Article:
CheckFree DNS Hijack

From Customer Email to Me
to:        rex
date:    Thu, Dec 11, 2008 at 11:20 AM
subject:    Fwd: Urgent: Bill Pay Service Information

Here is a copy of the email I was sent today.  Let me know if there is something I need to do relative to his and my computer

From: MyCheckFree Customer Service
To: :xoxoxoxoxo
Sent: Thu, 11 Dec 2008 12:00 am
Subject: Urgent: Bill Pay Service Information

You are receiving this message because you are a subscriber to online bill payment services through CheckFree or through a provider who contracts with CheckFree for these services. This message is sent on behalf of CheckFree by Silverpop Systems.

December 11, 2008


We take great care to keep your personal information secure. As part of these ongoing efforts, we are notifying you that the computer you use for online bill payment may have been exposed to software that puts the security of your computer’s contents at risk. This letter will help you determine if your computer is actually infected and advise you how to fix the problem and protect yourself against future risk.
The malicious software affects some but not all customers who accessed on line bill payment on Tuesday, December 2, 2008. For a limited period of time, some customers were redirected from the authentic bill payment service to another site that may have installed malicious software. Your computer may be infected if all of the following are true:

    * You attempted to access online bill payment between 12:30 a.m. and 10:10 a.m. Eastern time (GMT -5) on Tuesday, December 2, 2008, and
    * You were using a computer with the Windows operating system, and
    * You reached a blank screen rather than the usual bill payment screen when you attempted to navigate to online bill payment, and
    * After reaching the blank screen, your computer’s virus protection program did not tell you via pop-up or other messaging that malicious software was detected and quarantined.

If all four of the conditions above are true, your computer may be infected. We have partnered with McAfee®, the world’s largest dedicated security technology company, to provide you with a complimentary copy of its VirusScan® Plus software which, when installed, will detect, block and remove any malicious software from your computer hard drive. Please contact us at 877-800-4864 for further instructions or 800-564-9184 (Option 1) for further instructions. We will also offer you both advice and free services that can help you mitigate any risk you may face as a result of this incident or other everyday exposures you may encounter.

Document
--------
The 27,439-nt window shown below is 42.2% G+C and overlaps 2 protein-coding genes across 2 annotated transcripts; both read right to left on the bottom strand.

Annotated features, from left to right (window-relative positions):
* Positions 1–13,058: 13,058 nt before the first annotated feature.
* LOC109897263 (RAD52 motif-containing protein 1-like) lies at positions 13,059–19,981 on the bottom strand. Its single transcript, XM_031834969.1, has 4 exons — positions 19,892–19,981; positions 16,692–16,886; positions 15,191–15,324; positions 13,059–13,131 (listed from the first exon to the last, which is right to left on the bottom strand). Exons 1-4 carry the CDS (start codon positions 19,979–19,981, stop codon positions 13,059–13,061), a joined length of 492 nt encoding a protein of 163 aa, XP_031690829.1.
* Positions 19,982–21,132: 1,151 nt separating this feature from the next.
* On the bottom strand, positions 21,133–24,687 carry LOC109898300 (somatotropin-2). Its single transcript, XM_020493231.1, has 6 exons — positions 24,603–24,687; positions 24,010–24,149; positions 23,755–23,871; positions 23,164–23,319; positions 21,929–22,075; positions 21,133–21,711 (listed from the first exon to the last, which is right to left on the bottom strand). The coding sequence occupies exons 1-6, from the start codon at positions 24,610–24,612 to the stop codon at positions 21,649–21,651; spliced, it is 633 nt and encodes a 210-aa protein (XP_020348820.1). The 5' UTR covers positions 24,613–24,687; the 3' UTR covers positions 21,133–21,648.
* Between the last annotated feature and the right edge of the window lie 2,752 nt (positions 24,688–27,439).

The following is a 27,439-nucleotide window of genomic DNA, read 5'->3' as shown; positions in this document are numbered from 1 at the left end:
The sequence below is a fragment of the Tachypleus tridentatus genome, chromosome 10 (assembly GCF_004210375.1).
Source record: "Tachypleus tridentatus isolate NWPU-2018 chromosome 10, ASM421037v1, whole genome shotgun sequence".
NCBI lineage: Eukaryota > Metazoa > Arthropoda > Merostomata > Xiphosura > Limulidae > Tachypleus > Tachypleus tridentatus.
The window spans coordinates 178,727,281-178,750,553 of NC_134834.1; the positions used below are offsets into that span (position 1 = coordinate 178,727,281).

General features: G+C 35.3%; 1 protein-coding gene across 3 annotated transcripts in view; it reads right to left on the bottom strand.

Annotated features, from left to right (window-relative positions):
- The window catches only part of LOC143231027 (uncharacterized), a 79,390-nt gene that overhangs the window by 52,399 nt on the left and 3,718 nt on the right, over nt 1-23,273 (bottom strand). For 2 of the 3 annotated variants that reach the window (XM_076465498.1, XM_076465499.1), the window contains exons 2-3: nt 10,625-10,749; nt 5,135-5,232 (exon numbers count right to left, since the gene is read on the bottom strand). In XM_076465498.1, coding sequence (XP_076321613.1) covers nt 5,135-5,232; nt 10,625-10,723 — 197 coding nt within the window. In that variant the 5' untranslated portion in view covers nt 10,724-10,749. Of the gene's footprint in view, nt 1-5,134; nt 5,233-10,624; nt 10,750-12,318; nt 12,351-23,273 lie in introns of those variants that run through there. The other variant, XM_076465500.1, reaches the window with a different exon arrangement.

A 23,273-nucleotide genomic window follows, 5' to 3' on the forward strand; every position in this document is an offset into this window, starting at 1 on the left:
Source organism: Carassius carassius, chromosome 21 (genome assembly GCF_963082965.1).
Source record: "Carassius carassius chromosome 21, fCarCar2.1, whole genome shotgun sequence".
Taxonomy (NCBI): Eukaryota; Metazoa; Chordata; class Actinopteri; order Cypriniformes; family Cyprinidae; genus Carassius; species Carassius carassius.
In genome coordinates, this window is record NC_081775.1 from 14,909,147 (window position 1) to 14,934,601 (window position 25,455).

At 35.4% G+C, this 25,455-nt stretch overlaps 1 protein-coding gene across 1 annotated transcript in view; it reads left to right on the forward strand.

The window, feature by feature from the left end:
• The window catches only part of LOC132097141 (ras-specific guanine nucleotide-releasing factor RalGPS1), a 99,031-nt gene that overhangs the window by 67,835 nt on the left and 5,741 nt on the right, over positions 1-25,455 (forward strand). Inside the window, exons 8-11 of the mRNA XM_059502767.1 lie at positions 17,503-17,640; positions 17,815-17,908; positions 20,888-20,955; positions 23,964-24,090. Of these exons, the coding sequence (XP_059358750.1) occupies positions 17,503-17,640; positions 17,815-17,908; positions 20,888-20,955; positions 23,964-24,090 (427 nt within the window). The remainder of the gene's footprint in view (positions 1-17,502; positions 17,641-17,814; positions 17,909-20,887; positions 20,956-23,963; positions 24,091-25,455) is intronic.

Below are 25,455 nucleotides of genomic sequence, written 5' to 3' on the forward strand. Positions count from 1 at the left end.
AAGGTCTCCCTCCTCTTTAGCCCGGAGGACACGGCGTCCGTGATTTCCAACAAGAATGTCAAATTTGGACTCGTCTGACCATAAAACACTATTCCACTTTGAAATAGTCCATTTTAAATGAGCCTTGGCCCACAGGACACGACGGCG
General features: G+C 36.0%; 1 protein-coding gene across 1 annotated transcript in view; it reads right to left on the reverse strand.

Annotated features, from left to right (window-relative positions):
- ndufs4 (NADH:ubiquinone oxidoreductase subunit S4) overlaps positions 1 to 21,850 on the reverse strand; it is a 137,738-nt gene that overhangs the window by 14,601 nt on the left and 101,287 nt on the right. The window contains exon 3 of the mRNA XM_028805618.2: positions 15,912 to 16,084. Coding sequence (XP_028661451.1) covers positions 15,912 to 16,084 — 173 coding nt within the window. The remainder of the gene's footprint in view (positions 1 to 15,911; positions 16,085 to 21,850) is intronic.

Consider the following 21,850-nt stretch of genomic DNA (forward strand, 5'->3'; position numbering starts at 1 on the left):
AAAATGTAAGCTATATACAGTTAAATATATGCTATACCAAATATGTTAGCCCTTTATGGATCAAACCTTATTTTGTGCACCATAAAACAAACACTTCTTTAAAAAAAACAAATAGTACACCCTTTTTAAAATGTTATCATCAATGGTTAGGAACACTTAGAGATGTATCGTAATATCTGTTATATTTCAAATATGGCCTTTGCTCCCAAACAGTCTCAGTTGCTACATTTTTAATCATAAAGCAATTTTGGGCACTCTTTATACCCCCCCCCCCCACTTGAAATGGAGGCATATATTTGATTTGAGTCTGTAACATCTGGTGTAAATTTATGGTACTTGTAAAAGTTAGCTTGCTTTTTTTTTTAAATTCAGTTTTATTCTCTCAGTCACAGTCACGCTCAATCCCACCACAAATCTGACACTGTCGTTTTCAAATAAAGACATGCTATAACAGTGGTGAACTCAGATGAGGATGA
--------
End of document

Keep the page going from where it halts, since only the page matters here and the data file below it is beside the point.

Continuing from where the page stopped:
CheckFree will never ask for your password via email or via phone.  If you ever receive an email requesting your password, do not respond and delete the email immediately.

We value your business and your trust, and we apologize for any inconvenience this incident has caused.
Thank you,
Art D’Angelo
Vice President, CheckFree Customer Operations

My Response

Here is everything I could quickly research. It goes without saying to run a credit report on you and xoxoxo within the next 30 days just to be safe, and of course monitor your bank accounts, etc, which I’m sure you already are doing. I doubt you will have an issue, but better safe than sorry – and it can all be done online.

In easy tech terms, what happened was their DNS settings were modified which allowed attackers to temporarily redirect users to the malicious site. Fortunately, CheckFree is doing the right thing by informing all customers and being upfront about it, albeit a little late in the game.

More info on exploit:

We need to make sure that your anti-virus is up to date on yours and xoxoxox’s computer and run a scan. If you didn’t use your banks online bill pay or CheckFree’s site during the affected time, then you are also most likely safe.

Check for your bank or known bill recipients here:

If you both are primarily using Firefox then the chances of any problems are greatly reduced. First, Firefox would have warned of an invalid security certificate (SSL) during the redirect. Secondly, Firefox 3 has built-in phishing detection which would have probably warned of the redirect. Thirdly, Firefox doesn’t run ActiveX controls (bane of Internet Explorer security) so it wouldn’t have installed the software without prompting you to download something – unless the site also had a javascript exploit of some sort.

Here is what we can do to help prevent DNS exploits in the future. I can configure all of your computers to use the OpenDNS system/service which is free and works wonderfully. It takes less than 2 minutes to configure a computer and works in the background so it is totally transparent to the user.

You and everyone you know needs to be running Firefox and not Internet Explorer – I cannot stress this enough for security. Plus, you (and everyone you know) needs to follow some basic (and simple) security practices online.

As an added benefit, OpenDNS allows for filtering of content (porn, etc) on the network level. We can even block Myspace, etc, if we want. We will be adding this to the office network on my next trip out (probably tomorrow as we discussed), and we can add it to your home network. Again, the service is free except the time it takes me to set it up.

More information:

Lastly, remember that using online services is still very safe. As a matter of fact, in most cases it is safer that writing a check to a local merchant or handing your credit card to a convenience store clerk. Banking online and billpay online is still the best (and safest) way to go, and in this case CheckFree is alerting customers.